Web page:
Sciolino puts the TrainHeroic/ATC work in its context: “The programs on TrainHeroic are the strength portion of a training plan, all the gym-based work. It is assumed that the athlete will spend the other days training for their sport. For example, a backcountry skier would use the weekend to train on skis for longer periods of time in varying terrain. The plan includes suggestions as to what the athlete should be doing on non-training days, but it also gives them some wiggle room to incorporate their sport in their own way.”

In addition to the coaching, there are instructional videos attached to specific exercises. Not sure what a lateral lunge is? Bam — a quick video and you’re ready to blow up your quads. (Pay attention, though, proper form is critical in protecting your joints.)

Each day Sciolino offers a different workout, then the ball’s in your court. Complete the workout at home or your local gym, and track your progress, take notes, etc. There’s also a “leaderboard” function that works similarly to a service like Strava. Doing a hut trip with buddies in March? Chances are you’re spread out across the country, so sign up, compete with each other, heckle from a distance, keep in touch with your team as you prepare.

If you’re in reasonable shape or you’ve just completed a base and preparatory phase of your training, then rolling into intense, hour-long exercises from the ATC makes great sense. While you probably don’t have a professional coach available nearby, you certainly have a gym with some weights, a bit of space in which to work, and hopefully the psych to make it happen! Give TrainHeroic and the ATC a look if you’re in the market for some pain, suffering, and better skiing.

Step ups, while holding kettlebells, build strength and coordination. Great work for booting couloirs.

Step ups, while holding kettlebells, build strength and coordination. Great work for booting couloirs.

(WildSnow guest blogger, Rob Coppolillo, is a writer, an internationally certified mountain guide (finally!), and the co-founder of Vetta Mountain Guides, based in Boulder, Colorado.)


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22 Responses to “Pro Skimo Training. . .for the Masses”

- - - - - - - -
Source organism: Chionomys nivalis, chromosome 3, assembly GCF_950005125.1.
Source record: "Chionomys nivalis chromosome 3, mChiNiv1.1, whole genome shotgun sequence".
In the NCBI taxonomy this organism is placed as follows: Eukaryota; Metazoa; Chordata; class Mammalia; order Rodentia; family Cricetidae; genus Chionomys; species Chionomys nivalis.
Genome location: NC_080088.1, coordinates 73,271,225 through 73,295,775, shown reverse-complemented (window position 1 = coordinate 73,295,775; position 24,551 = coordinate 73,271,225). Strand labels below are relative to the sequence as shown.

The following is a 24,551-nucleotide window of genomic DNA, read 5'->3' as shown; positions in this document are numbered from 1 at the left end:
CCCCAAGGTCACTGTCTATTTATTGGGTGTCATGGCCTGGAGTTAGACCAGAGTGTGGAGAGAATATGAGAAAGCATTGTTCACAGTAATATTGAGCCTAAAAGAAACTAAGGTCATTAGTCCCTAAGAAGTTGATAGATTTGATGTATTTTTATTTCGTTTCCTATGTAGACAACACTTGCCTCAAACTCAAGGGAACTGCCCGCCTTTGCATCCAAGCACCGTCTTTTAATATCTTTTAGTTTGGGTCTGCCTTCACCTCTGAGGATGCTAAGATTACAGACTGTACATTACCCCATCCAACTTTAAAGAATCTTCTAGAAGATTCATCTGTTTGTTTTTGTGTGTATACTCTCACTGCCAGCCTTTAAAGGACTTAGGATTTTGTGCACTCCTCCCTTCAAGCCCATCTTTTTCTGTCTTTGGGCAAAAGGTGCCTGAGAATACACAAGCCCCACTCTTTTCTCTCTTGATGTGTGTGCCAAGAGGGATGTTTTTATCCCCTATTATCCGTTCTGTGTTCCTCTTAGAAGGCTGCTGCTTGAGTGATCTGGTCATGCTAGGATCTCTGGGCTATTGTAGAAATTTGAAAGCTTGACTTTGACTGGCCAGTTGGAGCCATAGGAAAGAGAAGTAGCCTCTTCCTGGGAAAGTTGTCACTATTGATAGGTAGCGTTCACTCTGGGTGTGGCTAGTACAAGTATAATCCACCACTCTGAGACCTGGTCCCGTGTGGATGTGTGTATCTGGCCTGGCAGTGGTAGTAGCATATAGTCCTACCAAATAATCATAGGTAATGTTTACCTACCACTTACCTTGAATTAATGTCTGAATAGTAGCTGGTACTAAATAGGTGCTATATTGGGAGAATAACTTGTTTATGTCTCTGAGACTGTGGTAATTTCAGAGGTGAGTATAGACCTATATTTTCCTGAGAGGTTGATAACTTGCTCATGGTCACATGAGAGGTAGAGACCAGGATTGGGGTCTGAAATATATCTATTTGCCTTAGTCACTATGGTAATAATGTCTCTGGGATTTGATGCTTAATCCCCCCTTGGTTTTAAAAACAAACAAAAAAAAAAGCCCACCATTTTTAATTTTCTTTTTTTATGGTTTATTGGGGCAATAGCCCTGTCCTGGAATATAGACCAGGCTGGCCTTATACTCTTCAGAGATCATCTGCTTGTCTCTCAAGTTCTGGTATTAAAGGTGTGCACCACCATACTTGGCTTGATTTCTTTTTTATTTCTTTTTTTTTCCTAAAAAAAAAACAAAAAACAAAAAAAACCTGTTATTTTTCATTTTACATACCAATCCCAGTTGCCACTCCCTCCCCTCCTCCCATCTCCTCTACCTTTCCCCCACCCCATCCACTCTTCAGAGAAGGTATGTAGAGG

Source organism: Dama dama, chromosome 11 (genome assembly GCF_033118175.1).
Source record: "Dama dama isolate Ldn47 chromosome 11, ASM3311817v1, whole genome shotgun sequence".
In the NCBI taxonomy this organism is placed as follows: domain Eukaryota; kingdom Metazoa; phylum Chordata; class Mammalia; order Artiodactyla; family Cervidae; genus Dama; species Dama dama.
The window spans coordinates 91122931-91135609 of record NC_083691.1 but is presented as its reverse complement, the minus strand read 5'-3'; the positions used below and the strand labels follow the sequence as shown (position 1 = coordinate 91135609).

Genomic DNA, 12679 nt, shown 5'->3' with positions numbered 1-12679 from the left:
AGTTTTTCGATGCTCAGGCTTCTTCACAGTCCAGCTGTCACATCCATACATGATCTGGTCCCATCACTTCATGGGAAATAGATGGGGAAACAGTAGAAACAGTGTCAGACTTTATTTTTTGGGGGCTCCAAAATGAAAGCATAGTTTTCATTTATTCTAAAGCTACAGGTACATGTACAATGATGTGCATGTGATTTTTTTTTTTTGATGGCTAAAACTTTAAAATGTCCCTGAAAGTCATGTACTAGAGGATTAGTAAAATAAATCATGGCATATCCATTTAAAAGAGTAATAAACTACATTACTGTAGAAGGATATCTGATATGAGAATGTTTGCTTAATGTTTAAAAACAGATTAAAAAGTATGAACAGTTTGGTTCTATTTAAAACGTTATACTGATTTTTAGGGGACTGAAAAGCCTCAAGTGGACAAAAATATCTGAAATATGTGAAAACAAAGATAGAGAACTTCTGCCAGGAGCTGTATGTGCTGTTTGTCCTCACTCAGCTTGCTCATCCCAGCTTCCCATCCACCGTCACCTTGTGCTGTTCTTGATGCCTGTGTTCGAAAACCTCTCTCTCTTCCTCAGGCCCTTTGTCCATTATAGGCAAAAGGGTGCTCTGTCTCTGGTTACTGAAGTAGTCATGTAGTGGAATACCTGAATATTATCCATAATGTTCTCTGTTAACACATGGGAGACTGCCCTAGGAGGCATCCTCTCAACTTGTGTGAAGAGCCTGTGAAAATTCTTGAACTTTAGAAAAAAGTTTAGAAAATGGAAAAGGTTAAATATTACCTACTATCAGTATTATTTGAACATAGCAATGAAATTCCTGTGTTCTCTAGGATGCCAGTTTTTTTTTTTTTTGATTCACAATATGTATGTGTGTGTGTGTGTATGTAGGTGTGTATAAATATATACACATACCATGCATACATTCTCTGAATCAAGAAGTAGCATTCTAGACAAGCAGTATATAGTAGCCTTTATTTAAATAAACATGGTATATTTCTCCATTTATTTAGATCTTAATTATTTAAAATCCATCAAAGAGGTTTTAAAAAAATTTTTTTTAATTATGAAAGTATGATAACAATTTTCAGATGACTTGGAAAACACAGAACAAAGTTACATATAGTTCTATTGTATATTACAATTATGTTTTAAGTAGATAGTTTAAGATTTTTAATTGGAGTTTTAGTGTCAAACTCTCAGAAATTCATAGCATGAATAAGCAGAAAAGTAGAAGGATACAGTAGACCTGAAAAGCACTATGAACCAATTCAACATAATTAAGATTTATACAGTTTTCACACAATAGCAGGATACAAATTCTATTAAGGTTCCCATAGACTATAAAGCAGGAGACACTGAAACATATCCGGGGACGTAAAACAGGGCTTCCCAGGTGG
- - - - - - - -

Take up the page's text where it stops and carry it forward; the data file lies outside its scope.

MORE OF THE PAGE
1. Dirk November 9th, 2015 10:20 am

    BTW here’s the link to the ATC plan if anyone is interested-

    I’ve been following the plan for a few months now and can’t wait to finally apply the new found strength to the snow soon!

  2. Skimo November 9th, 2015 12:31 pm

    Do you know of any training centers like this in the Seattle Area? I’ve looked around a bit , but found nothing. A ski specific workout program like this would be rad.


  3. Aaron November 9th, 2015 1:00 pm
  4. Lisa Dawson November 9th, 2015 1:37 pm

    Dirk, good to hear you like the program. I updated the post with the link.

  5. Lisa Dawson November 9th, 2015 1:39 pm

    Aaron, thanks for the additional resources!

  6. Arnie November 9th, 2015 2:37 pm

    Ahhh…my secret training made public!
    I did the Mountain Athlete Backcountry ski plan last year and was hooked!
    Seriously could barely walk after my first session, a complete wake up call. I suppose like many amateur athletes I’d fallen into the middle of the road training, hard sessions not hard enough, easy sessions not easy enough.
    I also did the skifit app, it’s not as hard but has lots of balance stuff, I felt it complemented the harder Mountain Athlete plan. This year the skifit app is available for phones and there’s an 8 minute version ( skifit8) which I’ve been tacking onto the end of my workout as a warmdown.
    There’s also, on the Mountain Athlete site an AMGA ski guide training program which has more cardio, 3 days in the gym,3 bike/hike/ski. I did the first three weeks before a hut to hut trip last year.
    This year I am far more organised! Have just completed Mountain base bravo (base training) and did my first day of dryland ski today. ( sport specific), will then go onto backcountry ski and theAMGA plan before next years hut to hut trip to the Grand Paradiso just after Easter. Oh and I’m saving the weissbier for high days and holidays.

  7. Rob Coppolillo November 9th, 2015 3:22 pm

    Great info, everybody. Dirko–indeed, Lisa repaired those links in the article, so they link to the page in your comments.

    Arnie–Gran Paradiso, hut to hut. A-ha, wonderful. I was up there in early September and man–that north face looks like a beautiful ski. I began scheming of a Cogne-based trip there. Let me know how it goes!

    I’ll check out everybody else’s links to training plans and Skimo–you could easily take the TrainHeroic/ATC info and incorporate it at your current gym…or I can ask around about Seattle options. Stay tuned.


  8. Aaron November 9th, 2015 3:59 pm

    Arnie, with Mountain Athlete do you get a subscription or the full program you bought? I’d like to recycle yr to yr.

    I’m interested in some of their ski related plans that do not require gym, but perhaps just a few accessories (sandbags, plyo box, dumbell/kettle bell).

    I agree on the Skifit: makes a good warmup, hotel routine, transition period or lighter recovery day and complements heavier routine pre/in season.

  9. Armie November 9th, 2015 4:14 pm

    I’ve just bought the plans, not the subscription, for that very reason.